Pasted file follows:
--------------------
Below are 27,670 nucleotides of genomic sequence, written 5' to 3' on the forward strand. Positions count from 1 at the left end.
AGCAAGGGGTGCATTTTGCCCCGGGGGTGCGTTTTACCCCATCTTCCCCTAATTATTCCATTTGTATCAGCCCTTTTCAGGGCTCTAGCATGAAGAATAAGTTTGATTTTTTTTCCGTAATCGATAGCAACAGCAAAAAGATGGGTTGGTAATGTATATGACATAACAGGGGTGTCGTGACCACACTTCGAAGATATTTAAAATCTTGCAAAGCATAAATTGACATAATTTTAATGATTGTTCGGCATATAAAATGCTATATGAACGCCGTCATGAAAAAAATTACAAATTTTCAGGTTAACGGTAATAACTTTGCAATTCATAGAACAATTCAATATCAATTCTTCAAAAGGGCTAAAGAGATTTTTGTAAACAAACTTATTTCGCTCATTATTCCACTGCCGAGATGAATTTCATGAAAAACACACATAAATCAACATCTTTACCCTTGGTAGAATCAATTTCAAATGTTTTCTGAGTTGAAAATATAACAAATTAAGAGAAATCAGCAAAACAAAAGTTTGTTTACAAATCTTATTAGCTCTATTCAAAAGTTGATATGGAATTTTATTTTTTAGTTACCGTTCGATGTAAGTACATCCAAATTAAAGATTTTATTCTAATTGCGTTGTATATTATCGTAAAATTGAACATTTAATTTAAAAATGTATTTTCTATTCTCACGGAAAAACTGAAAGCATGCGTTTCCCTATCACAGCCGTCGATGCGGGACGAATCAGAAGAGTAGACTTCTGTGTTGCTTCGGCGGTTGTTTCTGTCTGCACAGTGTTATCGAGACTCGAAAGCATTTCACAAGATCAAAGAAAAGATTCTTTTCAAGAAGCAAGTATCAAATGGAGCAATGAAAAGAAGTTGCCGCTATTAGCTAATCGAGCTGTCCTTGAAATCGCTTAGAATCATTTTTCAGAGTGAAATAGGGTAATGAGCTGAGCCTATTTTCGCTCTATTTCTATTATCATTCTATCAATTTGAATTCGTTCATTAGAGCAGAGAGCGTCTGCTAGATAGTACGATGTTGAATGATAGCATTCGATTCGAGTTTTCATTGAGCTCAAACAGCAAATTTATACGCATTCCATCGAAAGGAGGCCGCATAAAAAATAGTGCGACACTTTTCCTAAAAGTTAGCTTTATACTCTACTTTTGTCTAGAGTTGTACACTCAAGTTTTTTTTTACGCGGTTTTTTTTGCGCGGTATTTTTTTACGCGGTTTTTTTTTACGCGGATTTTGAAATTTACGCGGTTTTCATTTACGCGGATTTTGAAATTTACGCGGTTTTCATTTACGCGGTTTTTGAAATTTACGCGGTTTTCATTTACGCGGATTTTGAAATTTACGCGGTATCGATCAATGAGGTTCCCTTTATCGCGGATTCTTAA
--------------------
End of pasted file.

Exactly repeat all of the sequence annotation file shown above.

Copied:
Below are 27,670 nucleotides of genomic sequence, written 5' to 3' on the forward strand. Positions count from 1 at the left end.
AGCAAGGGGTGCATTTTGCCCCGGGGGTGCGTTTTACCCCATCTTCCCCTAATTATTCCATTTGTATCAGCCCTTTTCAGGGCTCTAGCATGAAGAATAAGTTTGATTTTTTTTCCGTAATCGATAGCAACAGCAAAAAGATGGGTTGGTAATGTATATGACATAACAGGGGTGTCGTGACCACACTTCGAAGATATTTAAAATCTTGCAAAGCATAAATTGACATAATTTTAATGATTGTTCGGCATATAAAATGCTATATGAACGCCGTCATGAAAAAAATTACAAATTTTCAGGTTAACGGTAATAACTTTGCAATTCATAGAACAATTCAATATCAATTCTTCAAAAGGGCTAAAGAGATTTTTGTAAACAAACTTATTTCGCTCATTATTCCACTGCCGAGATGAATTTCATGAAAAACACACATAAATCAACATCTTTACCCTTGGTAGAATCAATTTCAAATGTTTTCTGAGTTGAAAATATAACAAATTAAGAGAAATCAGCAAAACAAAAGTTTGTTTACAAATCTTATTAGCTCTATTCAAAAGTTGATATGGAATTTTATTTTTTAGTTACCGTTCGATGTAAGTACATCCAAATTAAAGATTTTATTCTAATTGCGTTGTATATTATCGTAAAATTGAACATTTAATTTAAAAATGTATTTTCTATTCTCACGGAAAAACTGAAAGCATGCGTTTCCCTATCACAGCCGTCGATGCGGGACGAATCAGAAGAGTAGACTTCTGTGTTGCTTCGGCGGTTGTTTCTGTCTGCACAGTGTTATCGAGACTCGAAAGCATTTCACAAGATCAAAGAAAAGATTCTTTTCAAGAAGCAAGTATCAAATGGAGCAATGAAAAGAAGTTGCCGCTATTAGCTAATCGAGCTGTCCTTGAAATCGCTTAGAATCATTTTTCAGAGTGAAATAGGGTAATGAGCTGAGCCTATTTTCGCTCTATTTCTATTATCATTCTATCAATTTGAATTCGTTCATTAGAGCAGAGAGCGTCTGCTAGATAGTACGATGTTGAATGATAGCATTCGATTCGAGTTTTCATTGAGCTCAAACAGCAAATTTATACGCATTCCATCGAAAGGAGGCCGCATAAAAAATAGTGCGACACTTTTCCTAAAAGTTAGCTTTATACTCTACTTTTGTCTAGAGTTGTACACTCAAGTTTTTTTTTACGCGGTTTTTTTTGCGCGGTATTTTTTTACGCGGTTTTTTTTTACGCGGATTTTGAAATTTACGCGGTTTTCATTTACGCGGATTTTGAAATTTACGCGGTTTTCATTTACGCGGTTTTTGAAATTTACGCGGTTTTCATTTACGCGGATTTTGAAATTTACGCGGTATCGATCAATGAGGTTCCCTTTATCGCGGATTCTTAA